-not of the will of flesh – sincerity doesn’t save you. No matter how much you want it/desire it/hope for it, that won’t save you. On top of that, I can guarantee that your sincerity will fade.

-not of the will of man – effort can’t save you, because Isaiah reminds us that all our “righteous” deeds are as helpful for our salvation as ratty old rags. If you’ve ever tried to do better, just pulling yourself up by your bootstraps, eventually your effort will run out. What do you do then?

-Instead, we become children of God BY God’s grace alone. (we’ll see that in the next section)

-We’ve talked about this idea before: But can literally change your life! Think of news you get: you have cancer, BUT it’s easily treatable. I got in a car accident, BUT I’m fine. 

-We were dead in our sins, BUT God has made us alive together with Christ. And how is that possible? This is where we get to the best news ever:

  1. The Word Became Flesh (14-18)

-Literally, The Word became flesh and tabernacled/tented among us. The Message: “The Word became flesh and blood, and moved into the neighborhood.”

-In the minds of the Jews, they would’ve heard tabernacled as a reminder of the Exodus. Same word used in the Greek version of the OT when it talks about the tabernacle. God gave his people instructions to build a tabernacle where his manifest presence/glory could dwell with his people, because no one could see God and live (Ex. 33:20). But notice what John says about Jesus, “WE HAVE SEEN.” 

-Seismic shift: We go from no one can see God and live, to WE SAW HIM. That’s why I like what The Message says, he came and lived with us. We saw him, we ate with him, we touched him, we were WITNESSES to this truth, just like John the Baptist.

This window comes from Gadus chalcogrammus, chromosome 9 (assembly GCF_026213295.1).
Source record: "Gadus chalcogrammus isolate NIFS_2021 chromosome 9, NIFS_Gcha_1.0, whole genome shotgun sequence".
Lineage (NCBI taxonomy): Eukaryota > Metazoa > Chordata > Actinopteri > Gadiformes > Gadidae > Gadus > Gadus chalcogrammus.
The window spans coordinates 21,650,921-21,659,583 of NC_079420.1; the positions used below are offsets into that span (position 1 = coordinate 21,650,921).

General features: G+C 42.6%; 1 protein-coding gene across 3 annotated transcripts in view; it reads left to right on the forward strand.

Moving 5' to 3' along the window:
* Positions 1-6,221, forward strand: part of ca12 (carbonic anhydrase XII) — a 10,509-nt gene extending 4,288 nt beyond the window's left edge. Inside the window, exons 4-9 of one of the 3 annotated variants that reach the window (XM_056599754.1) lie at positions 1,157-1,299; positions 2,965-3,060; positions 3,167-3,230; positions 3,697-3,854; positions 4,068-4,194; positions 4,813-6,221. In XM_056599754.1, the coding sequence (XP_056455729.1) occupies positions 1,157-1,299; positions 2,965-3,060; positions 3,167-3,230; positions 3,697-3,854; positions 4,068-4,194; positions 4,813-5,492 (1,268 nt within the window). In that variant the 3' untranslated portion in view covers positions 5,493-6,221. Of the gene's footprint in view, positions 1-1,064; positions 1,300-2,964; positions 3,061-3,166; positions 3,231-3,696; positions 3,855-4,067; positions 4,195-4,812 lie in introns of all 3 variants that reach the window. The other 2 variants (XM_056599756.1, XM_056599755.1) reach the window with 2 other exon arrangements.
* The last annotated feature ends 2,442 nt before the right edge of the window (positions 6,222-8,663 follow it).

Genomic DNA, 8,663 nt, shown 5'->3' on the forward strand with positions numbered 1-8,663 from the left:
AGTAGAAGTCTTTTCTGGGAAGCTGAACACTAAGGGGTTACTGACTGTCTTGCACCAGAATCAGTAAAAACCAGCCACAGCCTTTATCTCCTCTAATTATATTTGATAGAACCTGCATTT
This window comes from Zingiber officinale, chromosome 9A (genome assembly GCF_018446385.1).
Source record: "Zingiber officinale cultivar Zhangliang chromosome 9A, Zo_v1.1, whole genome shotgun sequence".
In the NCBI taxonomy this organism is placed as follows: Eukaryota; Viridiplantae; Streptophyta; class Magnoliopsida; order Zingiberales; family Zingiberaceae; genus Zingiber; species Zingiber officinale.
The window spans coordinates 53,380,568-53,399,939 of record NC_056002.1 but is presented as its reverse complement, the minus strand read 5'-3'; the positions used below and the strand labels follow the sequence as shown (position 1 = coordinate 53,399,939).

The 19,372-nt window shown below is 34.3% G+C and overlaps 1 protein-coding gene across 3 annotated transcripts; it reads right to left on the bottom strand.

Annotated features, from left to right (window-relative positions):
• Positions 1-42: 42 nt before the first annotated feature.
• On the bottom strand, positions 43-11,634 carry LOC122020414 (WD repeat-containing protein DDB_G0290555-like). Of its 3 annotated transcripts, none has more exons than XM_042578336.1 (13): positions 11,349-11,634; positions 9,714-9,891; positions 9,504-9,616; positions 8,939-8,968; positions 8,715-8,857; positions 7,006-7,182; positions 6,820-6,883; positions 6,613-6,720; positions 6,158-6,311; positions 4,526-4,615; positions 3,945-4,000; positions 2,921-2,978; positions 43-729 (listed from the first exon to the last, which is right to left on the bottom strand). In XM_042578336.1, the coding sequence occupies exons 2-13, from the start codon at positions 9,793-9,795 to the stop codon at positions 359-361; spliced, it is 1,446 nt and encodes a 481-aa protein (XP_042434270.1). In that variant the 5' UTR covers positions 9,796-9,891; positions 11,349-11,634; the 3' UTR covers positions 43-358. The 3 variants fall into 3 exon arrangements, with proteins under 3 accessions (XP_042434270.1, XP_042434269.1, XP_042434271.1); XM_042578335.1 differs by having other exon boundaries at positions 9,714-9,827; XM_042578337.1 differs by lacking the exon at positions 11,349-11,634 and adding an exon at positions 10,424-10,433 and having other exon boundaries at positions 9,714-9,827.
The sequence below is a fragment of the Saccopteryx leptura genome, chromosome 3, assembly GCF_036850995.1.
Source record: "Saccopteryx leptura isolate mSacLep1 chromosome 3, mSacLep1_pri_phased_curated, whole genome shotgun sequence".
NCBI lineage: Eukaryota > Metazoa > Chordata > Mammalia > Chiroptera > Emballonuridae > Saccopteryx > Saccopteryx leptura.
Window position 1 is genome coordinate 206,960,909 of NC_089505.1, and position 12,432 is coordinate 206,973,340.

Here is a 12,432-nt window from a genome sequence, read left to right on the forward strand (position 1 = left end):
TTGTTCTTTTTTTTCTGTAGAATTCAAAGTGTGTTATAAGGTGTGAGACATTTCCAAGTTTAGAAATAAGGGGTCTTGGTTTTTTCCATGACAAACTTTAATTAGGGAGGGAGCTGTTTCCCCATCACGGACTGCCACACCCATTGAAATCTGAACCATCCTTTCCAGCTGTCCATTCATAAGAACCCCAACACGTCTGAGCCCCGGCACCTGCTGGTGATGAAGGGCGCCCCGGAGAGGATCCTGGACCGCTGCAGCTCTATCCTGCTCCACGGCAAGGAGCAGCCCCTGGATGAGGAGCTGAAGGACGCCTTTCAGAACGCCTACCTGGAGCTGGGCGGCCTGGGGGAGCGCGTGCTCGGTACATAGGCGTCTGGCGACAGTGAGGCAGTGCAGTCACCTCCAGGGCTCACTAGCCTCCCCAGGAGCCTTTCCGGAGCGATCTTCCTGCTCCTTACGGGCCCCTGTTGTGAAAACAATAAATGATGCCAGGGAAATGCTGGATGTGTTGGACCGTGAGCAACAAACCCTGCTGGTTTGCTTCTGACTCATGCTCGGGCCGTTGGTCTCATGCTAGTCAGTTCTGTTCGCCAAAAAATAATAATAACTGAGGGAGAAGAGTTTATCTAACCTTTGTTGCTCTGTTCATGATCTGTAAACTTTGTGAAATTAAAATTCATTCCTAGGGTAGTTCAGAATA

-Remember who this is: God, the creator and sustainer of the universe, becoming Emmanuel, God with Us. 

-Why did Jesus do that? This is where it’s helpful to read/study/memorize catechisms, summaries of what the church has believed. One is the New City Catechism:

22: Why must the Redeemer be truly human?

That in human nature he might on our behalf perfectly obey the whole law and suffer the punishment for human sin; and also that he might sympathize with our weaknesses.

23: Why must the Redeemer be truly God?

That because of his divine nature his obedience and suffering would be perfect and effective; and also that he would be able to bear the righteous anger of God against sin and yet overcome death.

-Not God’s Word, but takes ideas/summaries from God’s Word and puts them in a concise statement.

“We have seen his glory, full of grace and truth”

-The hope of the OT was that the whole world would see God’s glory, “For I know their works and their thoughts, and the time is coming to gather all nations and tongues. And they shall come and shall see my glory,” (Is. 66:18)